out. So late as in 1527, Chassanée wrote: "Galliæ omnis una est nobilium
norma. Nam rura et prædia sua (dicam potius castra) incolentes urbes
fugiunt, in quibus habitare nobilem turpe ducitur. Qui in illis degunt,
ignobiles habentur a nobilibus." Catalogus Gloriæ Mundi, fol. 200.
2 Michel Suriano, Rel. des Amb. Vén., i. 488.
3 Mignet, ubi supra, ii. 160, etc.
4 Rel. dell' Amb. Marino Cavalli (1546), ubi supra, i.229.
had lost neither wealth nor inhabitants, being described as very rich and
populous, covering a vast area, and wholly given up to trade.1 In the
absence of an accurate census, the number of its inhabitants was variously
stated at from 300,000 souls to nearly thrice as many; but all accounts
agreed in placing Paris among the foremost cities of the civilized world.2
With the military resources at his command, the king had the means of
rendering himself formidable abroad and secure at home. The French
cavalry, consisting of gentlemen whose duty and honorable distinction it
was to follow the monarch in every expedition, still sustained the
reputation for the impetuous ardor and the irresistible weight of its
unexpected rebuffs on the fields of Crécy, Poitiers and Agincourt, the
chivalry of France had been too successful in other engagements to lose
courage and enthusiasm. The nobles, both old and young, were still ready
at any time to flock to their prince's standard when unfurled for an
incursion into Naples or the Milanese. Never had they displayed more
alacrity or self-sacrificing devotion than when young Francis the First
set out upon his campaigns in Italy.3 The
1 It would seem that the Venetian ambassadors were never
free from apprehension lest their admiration of what they had seen
abroad might be construed as disparagement of their own island city.
Hence, Marino Giustiniano (A. D. 1535), after making the statement which
we have given in the text, is careful to add: "Pur non arriva di
richezza ad una gran gionta quanto Venezia; nè anco ha maggior popolo,
per mio giudizio, di che loro si gloriano." Rel. Venete (Albèri,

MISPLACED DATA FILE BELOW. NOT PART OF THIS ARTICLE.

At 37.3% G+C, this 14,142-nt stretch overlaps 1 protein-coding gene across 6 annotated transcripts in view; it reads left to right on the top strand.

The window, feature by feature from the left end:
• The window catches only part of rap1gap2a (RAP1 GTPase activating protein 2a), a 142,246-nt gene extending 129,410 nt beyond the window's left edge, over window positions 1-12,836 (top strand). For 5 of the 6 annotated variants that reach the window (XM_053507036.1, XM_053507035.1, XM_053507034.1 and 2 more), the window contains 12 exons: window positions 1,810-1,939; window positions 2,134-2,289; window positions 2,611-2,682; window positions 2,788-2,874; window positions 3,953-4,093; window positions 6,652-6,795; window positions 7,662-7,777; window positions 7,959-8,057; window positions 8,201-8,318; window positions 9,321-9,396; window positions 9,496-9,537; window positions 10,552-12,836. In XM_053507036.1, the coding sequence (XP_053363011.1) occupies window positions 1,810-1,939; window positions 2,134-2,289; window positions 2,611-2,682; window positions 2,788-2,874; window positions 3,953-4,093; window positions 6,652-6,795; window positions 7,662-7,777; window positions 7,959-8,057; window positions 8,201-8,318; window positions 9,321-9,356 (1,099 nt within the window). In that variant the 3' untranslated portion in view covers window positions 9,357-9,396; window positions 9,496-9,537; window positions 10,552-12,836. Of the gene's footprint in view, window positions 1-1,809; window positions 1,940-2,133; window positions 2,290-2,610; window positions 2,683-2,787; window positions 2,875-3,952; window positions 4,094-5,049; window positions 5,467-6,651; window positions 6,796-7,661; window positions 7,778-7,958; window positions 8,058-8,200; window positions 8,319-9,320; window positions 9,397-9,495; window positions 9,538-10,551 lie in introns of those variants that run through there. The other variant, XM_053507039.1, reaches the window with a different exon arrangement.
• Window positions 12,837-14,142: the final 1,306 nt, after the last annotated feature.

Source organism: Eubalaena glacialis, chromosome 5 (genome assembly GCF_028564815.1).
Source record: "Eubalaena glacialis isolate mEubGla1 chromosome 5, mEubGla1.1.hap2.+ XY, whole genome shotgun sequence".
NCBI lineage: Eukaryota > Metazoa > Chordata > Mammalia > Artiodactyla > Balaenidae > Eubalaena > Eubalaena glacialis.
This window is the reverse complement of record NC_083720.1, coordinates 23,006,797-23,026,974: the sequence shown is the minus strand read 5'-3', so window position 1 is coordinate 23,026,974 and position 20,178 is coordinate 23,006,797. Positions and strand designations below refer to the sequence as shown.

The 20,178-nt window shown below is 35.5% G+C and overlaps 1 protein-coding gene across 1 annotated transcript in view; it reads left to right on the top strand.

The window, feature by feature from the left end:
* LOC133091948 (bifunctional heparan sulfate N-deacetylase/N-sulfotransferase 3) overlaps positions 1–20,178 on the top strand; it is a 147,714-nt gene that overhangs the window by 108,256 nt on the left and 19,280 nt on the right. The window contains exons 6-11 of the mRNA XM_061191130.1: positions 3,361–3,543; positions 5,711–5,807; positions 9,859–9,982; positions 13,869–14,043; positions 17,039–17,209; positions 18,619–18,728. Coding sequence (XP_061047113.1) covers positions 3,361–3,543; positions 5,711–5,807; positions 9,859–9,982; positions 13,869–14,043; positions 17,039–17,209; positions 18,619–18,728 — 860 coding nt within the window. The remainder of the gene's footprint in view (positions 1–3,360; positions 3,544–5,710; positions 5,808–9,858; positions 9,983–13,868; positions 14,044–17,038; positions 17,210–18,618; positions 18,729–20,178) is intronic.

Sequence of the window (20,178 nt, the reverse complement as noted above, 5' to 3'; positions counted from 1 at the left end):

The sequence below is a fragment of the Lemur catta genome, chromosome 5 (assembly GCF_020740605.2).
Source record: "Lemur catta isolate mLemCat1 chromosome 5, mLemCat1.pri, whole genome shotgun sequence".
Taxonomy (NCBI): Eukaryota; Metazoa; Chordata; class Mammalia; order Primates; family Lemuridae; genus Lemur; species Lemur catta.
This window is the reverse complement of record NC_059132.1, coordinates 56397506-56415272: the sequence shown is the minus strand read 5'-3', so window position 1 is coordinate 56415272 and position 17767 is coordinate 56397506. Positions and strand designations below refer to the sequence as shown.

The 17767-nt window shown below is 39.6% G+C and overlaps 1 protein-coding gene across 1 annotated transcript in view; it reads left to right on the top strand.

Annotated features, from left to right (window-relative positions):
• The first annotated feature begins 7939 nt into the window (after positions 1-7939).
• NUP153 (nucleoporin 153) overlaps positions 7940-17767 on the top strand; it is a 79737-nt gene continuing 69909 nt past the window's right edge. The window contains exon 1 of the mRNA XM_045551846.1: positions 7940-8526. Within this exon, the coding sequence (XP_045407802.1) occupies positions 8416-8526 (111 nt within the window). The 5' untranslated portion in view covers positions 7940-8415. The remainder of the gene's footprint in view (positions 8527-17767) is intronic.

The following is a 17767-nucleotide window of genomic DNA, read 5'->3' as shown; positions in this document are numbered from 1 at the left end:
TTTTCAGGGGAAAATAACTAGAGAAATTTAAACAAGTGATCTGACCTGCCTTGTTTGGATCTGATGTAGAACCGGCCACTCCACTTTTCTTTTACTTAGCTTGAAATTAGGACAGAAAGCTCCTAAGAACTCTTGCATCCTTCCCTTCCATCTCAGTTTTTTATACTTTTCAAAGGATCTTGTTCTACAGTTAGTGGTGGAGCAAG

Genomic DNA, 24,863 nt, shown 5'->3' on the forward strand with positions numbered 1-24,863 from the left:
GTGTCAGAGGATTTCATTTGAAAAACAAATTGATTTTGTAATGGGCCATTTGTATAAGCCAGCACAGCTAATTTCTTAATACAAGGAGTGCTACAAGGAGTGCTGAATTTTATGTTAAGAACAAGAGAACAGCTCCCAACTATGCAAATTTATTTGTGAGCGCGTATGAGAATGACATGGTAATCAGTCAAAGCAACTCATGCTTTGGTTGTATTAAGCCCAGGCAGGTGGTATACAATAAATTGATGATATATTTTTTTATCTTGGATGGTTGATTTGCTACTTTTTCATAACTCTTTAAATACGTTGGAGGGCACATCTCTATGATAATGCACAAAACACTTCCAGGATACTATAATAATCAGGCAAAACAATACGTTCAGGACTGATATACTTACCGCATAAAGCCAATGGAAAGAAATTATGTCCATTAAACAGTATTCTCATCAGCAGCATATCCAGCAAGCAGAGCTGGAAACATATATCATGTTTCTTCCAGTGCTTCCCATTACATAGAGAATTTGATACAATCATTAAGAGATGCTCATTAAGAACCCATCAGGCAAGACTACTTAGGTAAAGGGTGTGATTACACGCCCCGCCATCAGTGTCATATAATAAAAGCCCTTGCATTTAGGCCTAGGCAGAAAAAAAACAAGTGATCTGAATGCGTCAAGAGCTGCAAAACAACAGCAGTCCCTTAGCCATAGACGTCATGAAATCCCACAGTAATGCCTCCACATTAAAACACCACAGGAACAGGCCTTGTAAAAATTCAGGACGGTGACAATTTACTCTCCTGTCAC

Firenze), serie 1, i. 148.
2 The lowest estimate, which is that of Guicciardini (Belgiæ
Descriptio, apud Prescott, Philip II., i. 367), is probably nearest the
mark; the highest, 800,000, is that of Davila, Storia delle Guerre
Civili, 1. iii. (Eng. trans., p. 79). Marino Cavalli, in 1546, says
500,000; Michel Suriano, in 1561, between 400,000 and 500,000. M.
Dulaure is even more parsimonious than Guicciardini, for he will allow
Paris, in the sixteenth century, not more than 200,000 to 210,000 souls!
Histoire de Paris, iv. 384. Some of the exaggerated estimates may be
errors of transcription. At least Ranke asserts that this is the case
with the 500,000 of Fran. Giustiniani in 1537, where the original
manuscript gives only 300,000. Französische Geschichte, v. (Abschn. 1),76.
3 See, for example, the MS. receipt, from which it appears
that, in 1516, Sieur Imbert de Baternay pledged his entire service of
plate to help defray the expenses of the war. Capefigue, François
Premier et la Renaissance, i. 141.
French infantry was less trustworthy. The troops raised in Normandy,
Brittany, and Languedoc were reported to be but poorly trained to military exercises; but the foot-soldiers supplied by some of the frontier provinces
were sturdy and efficient, and the gallant conduct of the Gascons at the
disastrous battle of St. Quentin was the subject of universal admiration.1 Foreign mercenary troops.